HomePage | Recent changes | View source | Discuss this page | Page history | Log in |

Printable version | Privacy policy

A book is a physical container for literature. The oral account (word of mouth, tradition, hearsay) is the oldest carrier of messages and stories. When writing Systems were invented in ancient civilizations, clay tablets or palimpsest scrolls were used, see for example the library of Alexandria. The handwritten codex, a bound book with pages and a spine, of pretty much its present form was invented in the middle ages (or earlier? Some have said that Julius Caesar invented the first codex during the Gallic Wars. He would issue scrolls folded up accordion style--like old computer print-outs might look--and use the "pages" as reference points), and was the random access memory of its time. The first books used expensive parchment or vellum (calf skin) for the pages. The introduction of paper made books less expensive, but it was not until Johann Gutenberg invented the printing press in the 15th century that books started to be affordable. The following centuries were spent on improving both the printing press and the conditions for freedom of the press through the gradual relaxation of restrictive laws. All books of the world are said to constitute the Gutenberg Galaxy, or, to use a term coined by eBook author Rick Sutcliffe in the early 1980's, the Metalibrary (see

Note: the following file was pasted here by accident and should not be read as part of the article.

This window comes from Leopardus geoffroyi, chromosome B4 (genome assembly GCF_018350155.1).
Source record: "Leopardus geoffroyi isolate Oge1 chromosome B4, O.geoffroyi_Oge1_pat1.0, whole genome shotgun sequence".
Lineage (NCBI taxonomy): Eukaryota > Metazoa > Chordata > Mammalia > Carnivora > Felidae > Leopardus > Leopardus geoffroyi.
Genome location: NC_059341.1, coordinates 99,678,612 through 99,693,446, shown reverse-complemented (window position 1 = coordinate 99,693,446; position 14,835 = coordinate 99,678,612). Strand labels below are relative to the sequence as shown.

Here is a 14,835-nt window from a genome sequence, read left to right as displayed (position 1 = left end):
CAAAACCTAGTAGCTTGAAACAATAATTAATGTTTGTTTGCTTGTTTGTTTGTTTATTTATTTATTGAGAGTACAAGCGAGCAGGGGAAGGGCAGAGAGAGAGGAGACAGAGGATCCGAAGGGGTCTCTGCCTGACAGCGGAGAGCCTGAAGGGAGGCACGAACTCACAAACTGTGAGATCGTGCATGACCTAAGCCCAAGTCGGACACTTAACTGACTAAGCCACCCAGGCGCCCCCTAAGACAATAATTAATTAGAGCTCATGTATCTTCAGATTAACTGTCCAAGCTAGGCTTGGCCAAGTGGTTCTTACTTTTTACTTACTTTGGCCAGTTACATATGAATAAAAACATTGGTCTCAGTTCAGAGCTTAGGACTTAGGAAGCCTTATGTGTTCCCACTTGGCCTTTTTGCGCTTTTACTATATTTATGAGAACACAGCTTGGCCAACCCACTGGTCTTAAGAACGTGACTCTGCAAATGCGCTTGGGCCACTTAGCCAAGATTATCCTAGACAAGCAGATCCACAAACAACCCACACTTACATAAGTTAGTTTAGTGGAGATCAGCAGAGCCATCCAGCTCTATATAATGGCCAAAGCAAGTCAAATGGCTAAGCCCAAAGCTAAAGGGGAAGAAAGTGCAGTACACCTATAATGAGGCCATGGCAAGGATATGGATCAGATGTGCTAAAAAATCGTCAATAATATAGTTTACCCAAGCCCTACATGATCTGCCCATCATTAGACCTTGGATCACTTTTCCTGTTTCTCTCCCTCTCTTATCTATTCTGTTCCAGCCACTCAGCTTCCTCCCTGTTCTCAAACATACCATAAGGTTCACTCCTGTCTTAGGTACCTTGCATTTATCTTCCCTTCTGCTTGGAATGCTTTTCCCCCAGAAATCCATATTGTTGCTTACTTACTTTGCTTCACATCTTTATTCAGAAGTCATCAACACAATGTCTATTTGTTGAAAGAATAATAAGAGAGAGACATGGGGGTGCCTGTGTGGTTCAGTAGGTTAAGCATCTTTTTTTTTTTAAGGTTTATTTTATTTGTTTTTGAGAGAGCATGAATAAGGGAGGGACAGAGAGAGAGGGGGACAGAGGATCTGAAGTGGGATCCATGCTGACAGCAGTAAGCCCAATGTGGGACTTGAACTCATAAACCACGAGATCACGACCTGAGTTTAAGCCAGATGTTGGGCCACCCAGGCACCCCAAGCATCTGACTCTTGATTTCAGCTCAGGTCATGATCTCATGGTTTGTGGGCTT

In the mid 19th century, paper made from pulp (cellulose, wood) was introduced because it was cheaper than cloth-based paper (term?). However, this pulp paper contained acid that causes a sort of slow fires that eventually destroys the paper from within. Libraries today have to consider mass deacidification of their older collections. Books printed 1850--1950 are at risk; more recent books have better paper.

Maintaining a library used to be the privilege of princes, wealthy people, and universities. The growth of a public library system started in the late 19th century and was much helped by donations from Andrew Carnegie.

Throughout the 20th century, libraries have faced an ever increasing rate of publishing, sometimes called an information explosion. The advent of electronic publishing and the Internet means that much new information is not printed in books, but made available online, on CDROM, or in the form of ebooks (electronic books). This does not necessarily make life easier for libraries, and so far has not resulted in any decline in the rate of paper publishing.

There have also been new developments in the process of publishing books. Technologies such as print on demand have made it easier for less known authors to make their work available to a larger audience.